Oil

By Douglas Purdon, SCA

Doug Purdon is Educational Advisor for Winsor and Newton in Canada and talks on the history and properties of pigments and material at universities and colleges.

Breaking News! Fat Boy...Afraid of Dark!

You have a coward in your paint box...Oil Paint! While it has been used by artists for 500 years and has stood the test of time it does have problems if not applied correctly. When you visit art galleries you will notice that paintings done in the 16th and 17th centuries are in better condition than those done in the past 100 years? This isn't due to the quality of paint used; in fact materials have improved so that today's material are far superior to those used in the past; the problems are due to improper application by artists.

The title of this article was meant to grab your attention but also to tell you a couple of interesting things about Oil paint that you might not know. Oil paint is a glutton! Not for food but oxygen! Oil Paint doesn't dry be evaporation, as does acrylic and watercolour but by oxygenation. During the curing process a painting can gain up to 28% in weight as the oil combines with oxygen. (NB. Use stronger picture wire!). Additives such as Cobalt Drier, Japan Drier, or Alkyd Mediums are oxidizing agents and speed drying. Many pigments also have properties that act as catalysts for oxidation; that is why Burnt Umber will dry quicker than Alizarin Crimson. Using heat to aid drying will only 'cook' the oil, and alter the proper curing process, setting the scenario for cracking, yellowing, and other problems later, it won't speed drying.

While oxygen is one factor in the curing process, light is the other. Oil paintings need light to dry. Ultraviolet light acts as a catalyst in the oxidation process and also acts as a bleaching agent on the oils to prevent yellowing and help in producing a clearer, brighter and stronger paint film. Oil paintings kept in the dark rapidly yellow, however once they are exposed to light the process is usually reversed. You don't have to expose the painting to direct sunlight just normal room light will be sufficient.

I know I am starting to sound like a workshop for 'Jenny Craig' or Weightwatchers but here is more discussion of fat and lean. Most oil painters know the rule of 'Fat over Lean', however something artists tend to forget is that this rule also applies to the pigments that are used and not only to the practice of adding more medium to each new layer of the painting. Some pigments absorb more oil in the manufacturing process and hence are 'Fat' colours...Alizarin and Ivory Black being a couple of the 'fat boys'. When painting in oils the 'fat' pigments should be reversed for the final layers of the painting and never for underpainting. One of the reasons that older paintings were much more stable was, that the only whites available to artists at that time were Flake White and Zinc, both of which are very 'Lean' colours. They are excellent for underpainting as they suck the oil out of the following layers forming a stable paint film. It is interesting to note that the cracking in paintings has increased since the introduction of Titanium White in the early 1920s, which is a medium oil absorption colour. If you keep the early layers of your painting lean by using little or no medium and only colours of low oil absorption, then gradually increase the use of mediums and more oily pigments in the final layers, you will construct an oil painting, that will stand the test of time. It will have been built it upon a firm foundations. The application of paint in the earlier stages of the painting should also be kept thin, only applying the impasto work in the final layers. Artists working with a painting knife and applying the paint heavily should use one of the impasto painting mediums, W&N Oleopasto being one, as it will help speed drying and improve stability.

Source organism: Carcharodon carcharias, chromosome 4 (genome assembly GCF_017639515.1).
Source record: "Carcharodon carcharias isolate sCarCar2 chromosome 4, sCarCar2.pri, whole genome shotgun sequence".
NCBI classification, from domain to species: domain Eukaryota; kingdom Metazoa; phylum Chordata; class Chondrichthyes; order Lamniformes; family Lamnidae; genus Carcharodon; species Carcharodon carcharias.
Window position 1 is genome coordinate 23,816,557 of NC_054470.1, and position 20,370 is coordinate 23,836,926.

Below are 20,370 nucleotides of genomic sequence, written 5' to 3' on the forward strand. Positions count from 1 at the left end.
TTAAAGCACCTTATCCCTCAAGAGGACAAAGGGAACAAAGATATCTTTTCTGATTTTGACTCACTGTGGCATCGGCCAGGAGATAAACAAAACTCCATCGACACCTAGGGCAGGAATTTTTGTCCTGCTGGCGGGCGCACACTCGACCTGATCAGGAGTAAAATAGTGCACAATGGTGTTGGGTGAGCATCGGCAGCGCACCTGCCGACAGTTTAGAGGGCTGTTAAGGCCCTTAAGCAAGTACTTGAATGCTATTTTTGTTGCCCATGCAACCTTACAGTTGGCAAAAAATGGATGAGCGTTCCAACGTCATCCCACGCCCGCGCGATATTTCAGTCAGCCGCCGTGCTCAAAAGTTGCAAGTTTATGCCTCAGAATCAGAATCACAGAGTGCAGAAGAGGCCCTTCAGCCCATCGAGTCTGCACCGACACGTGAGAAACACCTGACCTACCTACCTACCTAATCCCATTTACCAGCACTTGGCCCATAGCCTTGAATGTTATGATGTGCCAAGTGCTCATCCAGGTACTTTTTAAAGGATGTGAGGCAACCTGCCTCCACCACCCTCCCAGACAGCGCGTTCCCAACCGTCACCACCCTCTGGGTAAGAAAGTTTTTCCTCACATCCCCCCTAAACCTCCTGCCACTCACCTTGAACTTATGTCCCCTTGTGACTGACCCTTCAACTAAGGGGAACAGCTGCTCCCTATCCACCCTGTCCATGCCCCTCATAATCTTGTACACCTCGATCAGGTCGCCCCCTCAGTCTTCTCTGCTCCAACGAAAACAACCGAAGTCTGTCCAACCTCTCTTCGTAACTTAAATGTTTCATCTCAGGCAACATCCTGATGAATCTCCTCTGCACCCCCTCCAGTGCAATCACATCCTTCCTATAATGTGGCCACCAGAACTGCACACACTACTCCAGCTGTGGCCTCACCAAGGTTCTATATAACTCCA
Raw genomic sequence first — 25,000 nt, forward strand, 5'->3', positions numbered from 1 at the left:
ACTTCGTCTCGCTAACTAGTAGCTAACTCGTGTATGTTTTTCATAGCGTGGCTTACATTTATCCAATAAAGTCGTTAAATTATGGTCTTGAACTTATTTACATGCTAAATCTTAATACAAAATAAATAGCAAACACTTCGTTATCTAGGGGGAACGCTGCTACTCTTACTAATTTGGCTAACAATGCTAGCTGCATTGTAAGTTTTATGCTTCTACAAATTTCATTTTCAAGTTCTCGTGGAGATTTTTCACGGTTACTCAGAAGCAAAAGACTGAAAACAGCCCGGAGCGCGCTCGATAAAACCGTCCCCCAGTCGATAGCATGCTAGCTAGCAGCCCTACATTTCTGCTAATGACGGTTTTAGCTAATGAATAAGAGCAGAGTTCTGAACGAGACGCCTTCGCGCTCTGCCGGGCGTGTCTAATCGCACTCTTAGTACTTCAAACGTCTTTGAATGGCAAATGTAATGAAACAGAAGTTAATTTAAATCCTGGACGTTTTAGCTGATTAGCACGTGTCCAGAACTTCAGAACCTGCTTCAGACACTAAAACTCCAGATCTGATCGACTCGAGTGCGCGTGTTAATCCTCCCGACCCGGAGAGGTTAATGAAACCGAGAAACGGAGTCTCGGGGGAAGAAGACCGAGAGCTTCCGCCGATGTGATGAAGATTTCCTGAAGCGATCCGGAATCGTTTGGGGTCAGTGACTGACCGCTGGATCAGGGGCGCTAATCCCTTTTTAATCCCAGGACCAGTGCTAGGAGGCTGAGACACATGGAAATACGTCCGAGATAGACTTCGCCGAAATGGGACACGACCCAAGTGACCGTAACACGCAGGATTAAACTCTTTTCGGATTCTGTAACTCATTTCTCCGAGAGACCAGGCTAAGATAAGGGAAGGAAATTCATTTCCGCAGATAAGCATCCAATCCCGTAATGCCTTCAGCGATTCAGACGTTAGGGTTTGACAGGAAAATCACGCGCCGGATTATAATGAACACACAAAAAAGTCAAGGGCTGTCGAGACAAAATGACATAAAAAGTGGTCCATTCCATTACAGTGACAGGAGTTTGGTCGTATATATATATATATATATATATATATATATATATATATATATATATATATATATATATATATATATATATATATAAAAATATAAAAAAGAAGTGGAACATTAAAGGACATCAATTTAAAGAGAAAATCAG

In case you haven't a list of the oil absorption properties of pigments, here is a short list for reference:

Low Oil Absorption

Flake White, Zinc White, Chromium Oxide Green, Venetian Red

Medium Oil Absorption

Cadmium Colours, Thalo Colours, Ultramarine Blue, Titanium White

High Oil Absorption

Alizarin Crimson, Ivory Black, Umber's, Sienna's

Very High Oil Absorption

Cobalt's, Viridian Green, Lampblack

This article appeared in the Spring 2001 issue of the SCA Newsletter.

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